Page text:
On my last train trip with the Eurostar from London to Amsterdam, I read an article in the on-board magazine about the best examples of smart cities in Europe. While I had heard about the term ‘smart city’ before, I was surprised to read about some of the initiatives that were launched right here in Europe to make the world around us a bit more efficient and improving the quality of life for everyone in those places at the same time.
Went I got home, I did some research and found that half of the world’s population lives in urban areas. Not only that, but it is said that by 2050, this number will increase to about two thirds of the world’s population. That’s crazy! I am a big fan of (big) cities and have lived in Amsterdam, Sydney and London, so I was really curious to find out what life in the city will look like in the future.
To get a glimpse, read my article about 5 innovative destinations that are improving the lives of their citizens and visitors by using smart technology:
What we'll cover in this article
SMART CITIES IN EUROPE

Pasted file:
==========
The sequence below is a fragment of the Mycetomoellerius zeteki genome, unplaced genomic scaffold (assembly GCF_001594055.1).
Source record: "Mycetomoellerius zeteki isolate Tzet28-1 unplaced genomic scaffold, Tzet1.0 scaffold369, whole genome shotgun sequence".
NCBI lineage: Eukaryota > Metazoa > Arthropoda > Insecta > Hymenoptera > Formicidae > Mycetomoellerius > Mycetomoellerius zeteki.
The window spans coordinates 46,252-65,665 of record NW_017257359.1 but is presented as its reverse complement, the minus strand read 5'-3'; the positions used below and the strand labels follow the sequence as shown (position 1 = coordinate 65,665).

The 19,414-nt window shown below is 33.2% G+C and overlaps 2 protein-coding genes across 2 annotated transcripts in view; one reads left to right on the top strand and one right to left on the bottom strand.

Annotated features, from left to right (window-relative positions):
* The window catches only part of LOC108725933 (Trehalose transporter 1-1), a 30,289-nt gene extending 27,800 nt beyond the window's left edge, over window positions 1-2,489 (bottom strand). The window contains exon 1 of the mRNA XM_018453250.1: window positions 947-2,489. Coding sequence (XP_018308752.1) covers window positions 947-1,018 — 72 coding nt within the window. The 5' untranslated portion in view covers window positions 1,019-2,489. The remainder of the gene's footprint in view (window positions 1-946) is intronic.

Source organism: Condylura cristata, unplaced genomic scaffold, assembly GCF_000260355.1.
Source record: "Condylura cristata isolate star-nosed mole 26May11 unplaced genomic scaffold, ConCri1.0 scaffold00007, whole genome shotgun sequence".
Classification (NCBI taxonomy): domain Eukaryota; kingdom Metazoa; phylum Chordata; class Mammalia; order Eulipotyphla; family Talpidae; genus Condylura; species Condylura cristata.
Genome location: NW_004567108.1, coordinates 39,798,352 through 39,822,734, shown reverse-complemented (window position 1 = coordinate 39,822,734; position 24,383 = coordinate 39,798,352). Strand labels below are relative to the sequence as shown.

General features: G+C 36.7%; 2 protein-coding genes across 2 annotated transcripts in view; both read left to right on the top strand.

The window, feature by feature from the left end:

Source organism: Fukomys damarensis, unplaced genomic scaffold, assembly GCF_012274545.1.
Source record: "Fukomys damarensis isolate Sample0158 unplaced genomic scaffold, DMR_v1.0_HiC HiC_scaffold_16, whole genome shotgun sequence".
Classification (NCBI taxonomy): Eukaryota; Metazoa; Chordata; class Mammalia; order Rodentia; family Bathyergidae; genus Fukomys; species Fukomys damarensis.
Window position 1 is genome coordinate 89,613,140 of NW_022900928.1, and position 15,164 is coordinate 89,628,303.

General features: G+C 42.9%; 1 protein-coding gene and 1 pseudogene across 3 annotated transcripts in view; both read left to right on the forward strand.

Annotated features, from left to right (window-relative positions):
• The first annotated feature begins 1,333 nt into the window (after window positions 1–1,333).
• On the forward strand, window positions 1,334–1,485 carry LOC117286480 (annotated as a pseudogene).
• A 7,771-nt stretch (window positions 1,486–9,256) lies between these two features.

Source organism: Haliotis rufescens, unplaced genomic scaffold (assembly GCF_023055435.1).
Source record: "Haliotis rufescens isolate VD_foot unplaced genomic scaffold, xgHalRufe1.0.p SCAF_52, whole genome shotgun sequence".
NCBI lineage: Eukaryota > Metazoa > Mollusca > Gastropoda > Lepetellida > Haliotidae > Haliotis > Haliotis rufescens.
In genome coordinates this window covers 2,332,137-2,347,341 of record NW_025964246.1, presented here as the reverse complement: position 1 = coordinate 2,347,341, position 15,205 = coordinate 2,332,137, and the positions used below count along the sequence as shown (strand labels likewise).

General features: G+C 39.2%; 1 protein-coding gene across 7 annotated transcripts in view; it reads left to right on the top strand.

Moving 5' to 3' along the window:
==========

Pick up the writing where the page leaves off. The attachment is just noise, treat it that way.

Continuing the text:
Did you know that half of the world’s population lives in urban areas? Currently, over 3.9 billion people live in cities and this number will increase to about two thirds of the world’s population by 2050. And this doesn’t even include the amount of tourists that flock to our cities each year!
As you can understand, the footprint of a city is a heavy contributor to the un-sustainability of life on our planet. But luckily, urban life is getting an upgrade all over the world.
A ‘smart city’ is an urban area that integrates information and communication technology by using different types of data collection sensors to efficiently manage city operations and services such as transportation systems, water supply networks and waste management, but also schools, libraries, hospitals and other community services.
People, Processes and Technology are the three principles that make up the success of a smart city initiative. Cities must study their citizens and communities, know the processes and then create policies. Technology can be implemented to interact directly with both community and city infrastructure and monitor what is happening in the city and how the city is evolving. This way, citizens’ needs are met, economic opportunities are created and the quality of life improves for everyone.
Western Europe is on the forefront of urban development and in this article, you can discover 5 innovative destinations that are improving the lives of their citizens and visitors by using smart technology:
01 – Geneva, Switzerland
Geneva is installing 650 parking sensors to make finding a parking space a whole lot quicker and easier. The sensors will be able to detect the arrival and departure of vehicles, with motorists using a smartphone application to find out what parking spaces are free to use. The sensors will also provide statistical data, such as occupancy and turnover of the city’s most populated areas.